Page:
Right in Hollywood Video it was clear that “The Big Lebowski” must have some special message for me. I’d gone in looking for the movie yesterday, having heard that it was a cult favorite. Filled with profound meaning of some sort.
I headed for the Drama area. Found the “Bs.” Saw a Big this and a Big that. But there was an empty spot on the shelf where a Big Lebowski would fit alphabetically. I stared at the void for a few seconds.
Then heard an employee say, “Can I help you find something?” “Yeah,” I said. “I don’t know if I’m in the right section, but I’m looking for The Big Lebowski.”
“Here you are.” He, I swear to God, was holding the DVD in his right hand. “I was just about to put it back. Somehow it got in the wrong place.”
Far out. Now I was convinced that this movie had something deep to say to me. Obviously we were meant for each other. A feeling confirmed when the hip young guy at the checkout counter approved of my selection: “Great flick. Good choice.”
Well, Laurel and I watched it last night. I’m still waiting for The Big Lebowski hit of enlightenment to strike. Maybe it will be a delayed reaction. Or I need to see it twice to grok a deeper meaning, like Todd Alcott did.
The first time I saw this movie, I didn't like it much. For a comedy it wasn't funny enough, for a mystery it wasn't satisfying. There was too much weirdness, not enough punch, couldn't figure out what any of it meant. The cowboy, the dream sequences, the dotty peripheral characters, it just didn't gel for me.
Nor for me. But one of those who commented on Alcott’s thoughtful review said that he’d seen it twice in theatres and six times on video. The third time through he realized what is going on.
Myself, I’m not sure what that is. However, I’m not about to disagree with Alcott’s final words (especially since he’s got an extra viewing on me).
This movie, for me, went from being pale and unpersuasive to standing as the Coen's densest, most intricate, most interesting and, in a way, most profound movie.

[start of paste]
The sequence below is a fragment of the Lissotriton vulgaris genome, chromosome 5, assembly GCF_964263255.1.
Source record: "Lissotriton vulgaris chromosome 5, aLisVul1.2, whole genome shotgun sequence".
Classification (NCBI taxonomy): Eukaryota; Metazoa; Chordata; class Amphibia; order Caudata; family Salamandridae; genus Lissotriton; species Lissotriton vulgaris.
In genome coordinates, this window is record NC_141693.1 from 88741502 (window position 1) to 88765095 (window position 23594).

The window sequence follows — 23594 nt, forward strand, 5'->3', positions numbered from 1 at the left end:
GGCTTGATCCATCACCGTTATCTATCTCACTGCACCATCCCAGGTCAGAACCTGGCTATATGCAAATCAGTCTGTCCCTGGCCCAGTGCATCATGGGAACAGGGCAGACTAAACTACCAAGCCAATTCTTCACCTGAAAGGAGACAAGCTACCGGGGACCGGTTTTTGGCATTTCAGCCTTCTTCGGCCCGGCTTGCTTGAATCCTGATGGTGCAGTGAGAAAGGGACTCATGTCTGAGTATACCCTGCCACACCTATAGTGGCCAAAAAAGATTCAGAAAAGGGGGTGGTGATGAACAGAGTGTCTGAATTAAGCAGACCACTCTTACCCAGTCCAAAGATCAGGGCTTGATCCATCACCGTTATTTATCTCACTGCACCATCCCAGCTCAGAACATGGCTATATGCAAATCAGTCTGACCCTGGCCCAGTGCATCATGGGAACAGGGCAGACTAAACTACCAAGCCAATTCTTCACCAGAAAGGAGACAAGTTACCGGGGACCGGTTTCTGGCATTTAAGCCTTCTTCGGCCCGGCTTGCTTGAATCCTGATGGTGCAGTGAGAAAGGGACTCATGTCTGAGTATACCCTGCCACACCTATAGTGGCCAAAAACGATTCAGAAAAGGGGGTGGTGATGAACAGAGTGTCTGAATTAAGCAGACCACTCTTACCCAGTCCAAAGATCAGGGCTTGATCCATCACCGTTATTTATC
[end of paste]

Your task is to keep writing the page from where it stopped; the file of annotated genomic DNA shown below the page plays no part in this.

Okay. Could be. It’s definitely the most profound movie ever made about a dude named “Dude.” Over on YouTube you can watch The Dude’s Version of The Big Lebowski. In 2:12 it’s possible to absorb the dudeosity of this 90 minute movie. The strange thing is, it almost makes as much sense.
If you’ve got a bit more time (two seconds) and a broadband connection, check out the “Fuck” Edit of The Big Lewbowskie (sic). For 2:14 you will bathe in the aural warmth of the movie’s other favorite word.
I can already tell that this is a flick that grows on you. I didn’t find it all that enjoyable to watch, yet more scenes have stuck in my mind than is the case with most movies I see. For some reason I still hear Walter (John Goodman) telling his buddy Donny (Steve Buscemi), “Shut the fuck up, Donny.”
Probably because Walter said that a lot. Like he harkened back to his Vietnam days a lot. Walter lives a lot in the past. That helps explain why, no matter what he tries to do, he screws it up. Appealingly.
The “hero” (extremely loosely put) of the movie is The Dude, Jeff Bridges. Stoned, slackerly dressed, dark glassed, he lives in the moment. The Dude is more in touch with what’s going on than Walter, but that doesn’t help him cope with a parade of lower-case dudes who aim to bust up his apartment (and him).
I was rooting for the Nihilists to have better lines. But judging from this compilation of The Big Lebowski quotes, their command of the English language was pretty basic (of course, they had German accents). Sample:
I fucks you in the ass, I fucks you in the ass, I fucks you, I fucks you, I fucks you, I fucks...
This Nihilism had more content, though.
We believe in nothing, Lebowski. Nothing. And tomorrow we come back and we cut off your chonson.
My take on the meaning of the movie is just that: nothing. Nothing really matters, so nothing really can go wrong. My interpretation is along the lines of how a Spirituality & Practice review summed up The Dude’s outlook on life.
Once the Dude gets involved in a kidnapping case, his life swirls in chaos. But he is unperturbed by it all. Like a good Taoist, the Dude realizes that freedom is understanding we are not in control and never will be. By taking it easy, the Dude abides and becomes a spiritual teacher of crazy wisdom.As Walter said, after Donny asked “Are these the Nazis, Walter?”
No, Donny, these men are nihilists. There's nothing to be afraid of.